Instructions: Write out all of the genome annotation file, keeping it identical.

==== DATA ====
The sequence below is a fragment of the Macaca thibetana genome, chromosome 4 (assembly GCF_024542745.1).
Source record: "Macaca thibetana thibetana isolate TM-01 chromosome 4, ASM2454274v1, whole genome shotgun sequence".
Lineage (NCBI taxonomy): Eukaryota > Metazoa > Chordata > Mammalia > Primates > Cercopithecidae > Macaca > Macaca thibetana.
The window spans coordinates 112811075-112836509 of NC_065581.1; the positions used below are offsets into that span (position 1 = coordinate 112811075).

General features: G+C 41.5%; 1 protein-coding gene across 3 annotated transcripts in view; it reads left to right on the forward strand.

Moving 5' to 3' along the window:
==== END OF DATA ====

The sequence below is a fragment of the Macaca thibetana genome, chromosome 4 (assembly GCF_024542745.1).
Source record: "Macaca thibetana thibetana isolate TM-01 chromosome 4, ASM2454274v1, whole genome shotgun sequence".
Lineage (NCBI taxonomy): Eukaryota > Metazoa > Chordata > Mammalia > Primates > Cercopithecidae > Macaca > Macaca thibetana.
The window spans coordinates 112811075-112836509 of NC_065581.1; the positions used below are offsets into that span (position 1 = coordinate 112811075).

General features: G+C 41.5%; 1 protein-coding gene across 3 annotated transcripts in view; it reads left to right on the forward strand.

Moving 5' to 3' along the window: